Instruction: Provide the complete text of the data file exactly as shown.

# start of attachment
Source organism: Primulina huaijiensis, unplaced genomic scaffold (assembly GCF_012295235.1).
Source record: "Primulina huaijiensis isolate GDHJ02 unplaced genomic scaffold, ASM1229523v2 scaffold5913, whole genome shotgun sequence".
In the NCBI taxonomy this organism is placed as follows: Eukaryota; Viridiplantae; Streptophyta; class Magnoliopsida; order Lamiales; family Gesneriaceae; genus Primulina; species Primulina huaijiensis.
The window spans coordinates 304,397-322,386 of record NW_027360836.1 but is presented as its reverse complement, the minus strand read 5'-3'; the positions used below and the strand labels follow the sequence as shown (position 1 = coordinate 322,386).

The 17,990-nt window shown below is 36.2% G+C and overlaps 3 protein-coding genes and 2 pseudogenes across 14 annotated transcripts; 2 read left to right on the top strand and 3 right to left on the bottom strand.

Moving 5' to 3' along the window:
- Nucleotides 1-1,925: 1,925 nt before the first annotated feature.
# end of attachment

Source organism: Primulina huaijiensis, unplaced genomic scaffold (assembly GCF_012295235.1).
Source record: "Primulina huaijiensis isolate GDHJ02 unplaced genomic scaffold, ASM1229523v2 scaffold5913, whole genome shotgun sequence".
In the NCBI taxonomy this organism is placed as follows: Eukaryota; Viridiplantae; Streptophyta; class Magnoliopsida; order Lamiales; family Gesneriaceae; genus Primulina; species Primulina huaijiensis.
The window spans coordinates 304,397-322,386 of record NW_027360836.1 but is presented as its reverse complement, the minus strand read 5'-3'; the positions used below and the strand labels follow the sequence as shown (position 1 = coordinate 322,386).

The 17,990-nt window shown below is 36.2% G+C and overlaps 3 protein-coding genes and 2 pseudogenes across 14 annotated transcripts; 2 read left to right on the top strand and 3 right to left on the bottom strand.

Moving 5' to 3' along the window:
- Nucleotides 1-1,925: 1,925 nt before the first annotated feature.